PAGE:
PPIL3  chr2.201443923201460583  PTPN12  chr7.7700470877106533  6  0.4741 
Discussion
NBC successfully identifies known fusion genes and structural variants. For fusion genes, NBC's consideration of uncertainty and variability in the locations of breakpoints provides an advantage over methods that compare individual segmentations of copy number profiles. This advantage is mitigated for variants with highly conserved breakpoints such as germline structural variants that are common in a population. However, it is possible that NBC would be helpful for complex, or overlapping, structural variants, where recurrent breakpoints might be a stronger signal than recurrent aberrant intervals.
NBC relies on a Bayesian change point algorithm, which requires specifying both prior distributions and a few hyperparameters. The weak priors that we use do not make strong assumptions about the data. However, hyperparameter estimation for Bayesian change point algorithms remains a difficult problem, and is sensitive to the particular type of data to be segmented. While our method chooses the hyperparameters systematically from the data rather than requiring userdefined input, poor parameter estimation leads to excessive breakpoint calling if there are no breakpoints to find or if the experimental error cannot be modeled by a constant σ^{2}. We presented one approach to estimate hyperparameters from aCGH data, but more sophisticated methods (e.g. empirical Bayesian approaches) could be used [37].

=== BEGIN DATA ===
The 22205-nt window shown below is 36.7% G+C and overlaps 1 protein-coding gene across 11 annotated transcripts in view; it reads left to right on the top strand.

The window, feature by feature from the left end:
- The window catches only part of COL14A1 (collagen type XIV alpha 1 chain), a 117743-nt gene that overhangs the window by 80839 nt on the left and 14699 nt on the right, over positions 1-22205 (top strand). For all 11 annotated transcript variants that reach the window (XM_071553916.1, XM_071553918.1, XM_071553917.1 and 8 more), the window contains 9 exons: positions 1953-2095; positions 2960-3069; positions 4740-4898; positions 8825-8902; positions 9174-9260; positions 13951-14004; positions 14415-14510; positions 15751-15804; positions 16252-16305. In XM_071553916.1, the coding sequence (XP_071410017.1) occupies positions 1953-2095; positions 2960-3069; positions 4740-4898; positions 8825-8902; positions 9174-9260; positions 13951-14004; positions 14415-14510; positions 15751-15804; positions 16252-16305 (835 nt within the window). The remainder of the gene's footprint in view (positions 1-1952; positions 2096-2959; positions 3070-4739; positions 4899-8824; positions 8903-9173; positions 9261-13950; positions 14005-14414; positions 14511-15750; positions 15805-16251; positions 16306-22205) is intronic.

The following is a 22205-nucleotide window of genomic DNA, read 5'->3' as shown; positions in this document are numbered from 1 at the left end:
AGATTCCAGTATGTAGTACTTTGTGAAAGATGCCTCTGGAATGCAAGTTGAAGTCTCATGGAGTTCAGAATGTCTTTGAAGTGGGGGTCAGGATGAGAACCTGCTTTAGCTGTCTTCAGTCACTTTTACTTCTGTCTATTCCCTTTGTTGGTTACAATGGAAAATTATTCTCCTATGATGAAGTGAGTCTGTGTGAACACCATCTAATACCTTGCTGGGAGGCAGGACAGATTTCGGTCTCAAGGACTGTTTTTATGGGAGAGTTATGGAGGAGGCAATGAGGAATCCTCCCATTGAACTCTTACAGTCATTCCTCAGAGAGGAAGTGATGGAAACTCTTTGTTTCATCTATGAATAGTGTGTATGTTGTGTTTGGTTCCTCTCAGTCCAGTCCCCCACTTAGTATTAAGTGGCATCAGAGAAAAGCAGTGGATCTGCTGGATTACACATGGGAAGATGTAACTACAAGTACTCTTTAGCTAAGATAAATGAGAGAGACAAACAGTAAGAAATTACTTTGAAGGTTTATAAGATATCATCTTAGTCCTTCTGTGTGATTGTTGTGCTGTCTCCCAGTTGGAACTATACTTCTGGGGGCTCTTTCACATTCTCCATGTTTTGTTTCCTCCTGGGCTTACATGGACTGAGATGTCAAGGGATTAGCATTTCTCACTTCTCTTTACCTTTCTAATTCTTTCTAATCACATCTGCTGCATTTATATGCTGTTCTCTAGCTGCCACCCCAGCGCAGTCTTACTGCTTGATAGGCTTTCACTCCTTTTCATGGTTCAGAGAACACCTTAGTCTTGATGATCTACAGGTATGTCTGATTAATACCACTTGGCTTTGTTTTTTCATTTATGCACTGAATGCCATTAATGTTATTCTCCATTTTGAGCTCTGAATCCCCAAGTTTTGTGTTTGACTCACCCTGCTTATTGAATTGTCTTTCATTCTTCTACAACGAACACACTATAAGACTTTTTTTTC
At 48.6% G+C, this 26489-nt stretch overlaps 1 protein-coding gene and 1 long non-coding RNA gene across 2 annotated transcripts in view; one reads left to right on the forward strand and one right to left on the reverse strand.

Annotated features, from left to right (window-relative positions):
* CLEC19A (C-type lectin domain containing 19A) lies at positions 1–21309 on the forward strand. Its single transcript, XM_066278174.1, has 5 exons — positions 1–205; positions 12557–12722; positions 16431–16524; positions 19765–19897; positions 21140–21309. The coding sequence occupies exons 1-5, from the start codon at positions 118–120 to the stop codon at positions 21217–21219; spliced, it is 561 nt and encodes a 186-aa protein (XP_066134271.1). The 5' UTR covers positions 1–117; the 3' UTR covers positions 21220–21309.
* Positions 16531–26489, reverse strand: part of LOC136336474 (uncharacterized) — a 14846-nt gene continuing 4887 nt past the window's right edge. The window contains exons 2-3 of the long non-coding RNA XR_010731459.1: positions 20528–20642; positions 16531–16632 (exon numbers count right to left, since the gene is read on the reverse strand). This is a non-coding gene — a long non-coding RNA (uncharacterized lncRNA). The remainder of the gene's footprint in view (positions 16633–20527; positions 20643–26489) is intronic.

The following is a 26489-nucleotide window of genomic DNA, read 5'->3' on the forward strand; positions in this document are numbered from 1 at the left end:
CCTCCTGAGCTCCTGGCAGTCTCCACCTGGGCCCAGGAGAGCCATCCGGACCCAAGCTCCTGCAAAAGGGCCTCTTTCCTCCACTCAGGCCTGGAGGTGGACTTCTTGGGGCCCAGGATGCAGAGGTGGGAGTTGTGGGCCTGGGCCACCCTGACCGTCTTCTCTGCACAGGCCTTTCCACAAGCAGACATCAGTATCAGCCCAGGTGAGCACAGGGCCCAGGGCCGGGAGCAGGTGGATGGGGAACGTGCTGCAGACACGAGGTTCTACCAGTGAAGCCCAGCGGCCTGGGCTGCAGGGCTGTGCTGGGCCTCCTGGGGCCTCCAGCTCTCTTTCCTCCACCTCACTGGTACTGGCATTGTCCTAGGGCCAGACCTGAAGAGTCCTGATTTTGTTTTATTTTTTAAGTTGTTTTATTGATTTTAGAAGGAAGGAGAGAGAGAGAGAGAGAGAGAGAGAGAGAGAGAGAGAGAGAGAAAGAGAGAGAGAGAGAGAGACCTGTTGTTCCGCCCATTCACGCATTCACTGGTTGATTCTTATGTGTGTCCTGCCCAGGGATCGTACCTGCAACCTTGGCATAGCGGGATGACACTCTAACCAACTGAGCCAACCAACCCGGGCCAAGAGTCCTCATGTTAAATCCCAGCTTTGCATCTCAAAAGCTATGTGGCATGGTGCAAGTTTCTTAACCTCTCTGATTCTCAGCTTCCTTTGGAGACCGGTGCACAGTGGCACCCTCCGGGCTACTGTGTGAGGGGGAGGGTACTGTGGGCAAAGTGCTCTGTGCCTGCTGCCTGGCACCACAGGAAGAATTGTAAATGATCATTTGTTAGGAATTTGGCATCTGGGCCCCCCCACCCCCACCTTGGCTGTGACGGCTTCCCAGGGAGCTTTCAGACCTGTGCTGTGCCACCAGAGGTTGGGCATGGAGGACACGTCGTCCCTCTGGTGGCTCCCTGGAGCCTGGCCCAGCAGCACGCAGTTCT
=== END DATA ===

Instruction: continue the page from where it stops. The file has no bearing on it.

In this paper, we focused on applications of NBC to aCGH data. But NBC is equally applicable to copy number profiles generated by mapping DNA sequence reads to a reference genome [17, 18]. With next generation sequencing technologies, breakpoint resolution can be much higher than most current aCGH methods, but the problems of breakpoint variability and uncertainty remain.
Conclusions
We have introduced Neighborhood Breakpoint Conservation (NBC), an algorithm that identifies recurrent breakpoints in data from multiple individuals. NBC correctly identifies a known fusion gene (TMPRSS2ERG) in aCGH data from 36 prostate tumors and predicts gene truncations, structural variants, and fusion genes in aCGH data from glioblastoma. We expect that application of our method to additional samples will allow us to uncover and categorize other recurrent germline and somatic rearrangements.
Declarations
Acknowledgements